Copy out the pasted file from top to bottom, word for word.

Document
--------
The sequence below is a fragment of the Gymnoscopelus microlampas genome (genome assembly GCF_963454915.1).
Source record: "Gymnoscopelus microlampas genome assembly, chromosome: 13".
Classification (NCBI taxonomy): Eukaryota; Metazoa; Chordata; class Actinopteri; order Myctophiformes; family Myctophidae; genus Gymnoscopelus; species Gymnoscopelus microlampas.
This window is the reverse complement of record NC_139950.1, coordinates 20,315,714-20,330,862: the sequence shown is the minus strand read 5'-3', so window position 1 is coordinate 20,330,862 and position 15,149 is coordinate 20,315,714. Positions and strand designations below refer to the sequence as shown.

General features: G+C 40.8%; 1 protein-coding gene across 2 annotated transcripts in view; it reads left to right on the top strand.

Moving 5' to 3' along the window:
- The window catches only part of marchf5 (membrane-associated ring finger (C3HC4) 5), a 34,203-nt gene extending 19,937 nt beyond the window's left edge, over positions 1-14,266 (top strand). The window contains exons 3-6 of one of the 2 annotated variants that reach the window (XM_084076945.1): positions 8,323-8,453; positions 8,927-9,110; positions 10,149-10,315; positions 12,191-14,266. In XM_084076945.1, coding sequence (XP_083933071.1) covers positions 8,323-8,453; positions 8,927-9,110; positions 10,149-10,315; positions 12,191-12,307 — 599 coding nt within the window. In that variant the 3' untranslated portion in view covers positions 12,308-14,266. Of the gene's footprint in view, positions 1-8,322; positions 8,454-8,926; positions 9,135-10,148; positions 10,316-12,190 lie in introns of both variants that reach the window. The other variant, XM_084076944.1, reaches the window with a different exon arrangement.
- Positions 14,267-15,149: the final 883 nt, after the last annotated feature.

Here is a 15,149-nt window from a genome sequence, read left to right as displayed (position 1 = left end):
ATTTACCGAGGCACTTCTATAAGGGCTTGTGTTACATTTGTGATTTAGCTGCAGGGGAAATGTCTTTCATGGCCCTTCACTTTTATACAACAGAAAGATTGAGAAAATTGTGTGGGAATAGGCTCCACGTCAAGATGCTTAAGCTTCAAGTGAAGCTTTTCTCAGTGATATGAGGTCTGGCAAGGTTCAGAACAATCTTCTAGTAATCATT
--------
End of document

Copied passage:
The sequence below is a fragment of the Gymnoscopelus microlampas genome (genome assembly GCF_963454915.1).
Source record: "Gymnoscopelus microlampas genome assembly, chromosome: 13".
Classification (NCBI taxonomy): Eukaryota; Metazoa; Chordata; class Actinopteri; order Myctophiformes; family Myctophidae; genus Gymnoscopelus; species Gymnoscopelus microlampas.
This window is the reverse complement of record NC_139950.1, coordinates 20,315,714-20,330,862: the sequence shown is the minus strand read 5'-3', so window position 1 is coordinate 20,330,862 and position 15,149 is coordinate 20,315,714. Positions and strand designations below refer to the sequence as shown.

General features: G+C 40.8%; 1 protein-coding gene across 2 annotated transcripts in view; it reads left to right on the top strand.

Moving 5' to 3' along the window:
- The window catches only part of marchf5 (membrane-associated ring finger (C3HC4) 5), a 34,203-nt gene extending 19,937 nt beyond the window's left edge, over positions 1-14,266 (top strand). The window contains exons 3-6 of one of the 2 annotated variants that reach the window (XM_084076945.1): positions 8,323-8,453; positions 8,927-9,110; positions 10,149-10,315; positions 12,191-14,266. In XM_084076945.1, coding sequence (XP_083933071.1) covers positions 8,323-8,453; positions 8,927-9,110; positions 10,149-10,315; positions 12,191-12,307 — 599 coding nt within the window. In that variant the 3' untranslated portion in view covers positions 12,308-14,266. Of the gene's footprint in view, positions 1-8,322; positions 8,454-8,926; positions 9,135-10,148; positions 10,316-12,190 lie in introns of both variants that reach the window. The other variant, XM_084076944.1, reaches the window with a different exon arrangement.
- Positions 14,267-15,149: the final 883 nt, after the last annotated feature.

Here is a 15,149-nt window from a genome sequence, read left to right as displayed (position 1 = left end):
ATTTACCGAGGCACTTCTATAAGGGCTTGTGTTACATTTGTGATTTAGCTGCAGGGGAAATGTCTTTCATGGCCCTTCACTTTTATACAACAGAAAGATTGAGAAAATTGTGTGGGAATAGGCTCCACGTCAAGATGCTTAAGCTTCAAGTGAAGCTTTTCTCAGTGATATGAGGTCTGGCAAGGTTCAGAACAATCTTCTAGTAATCATT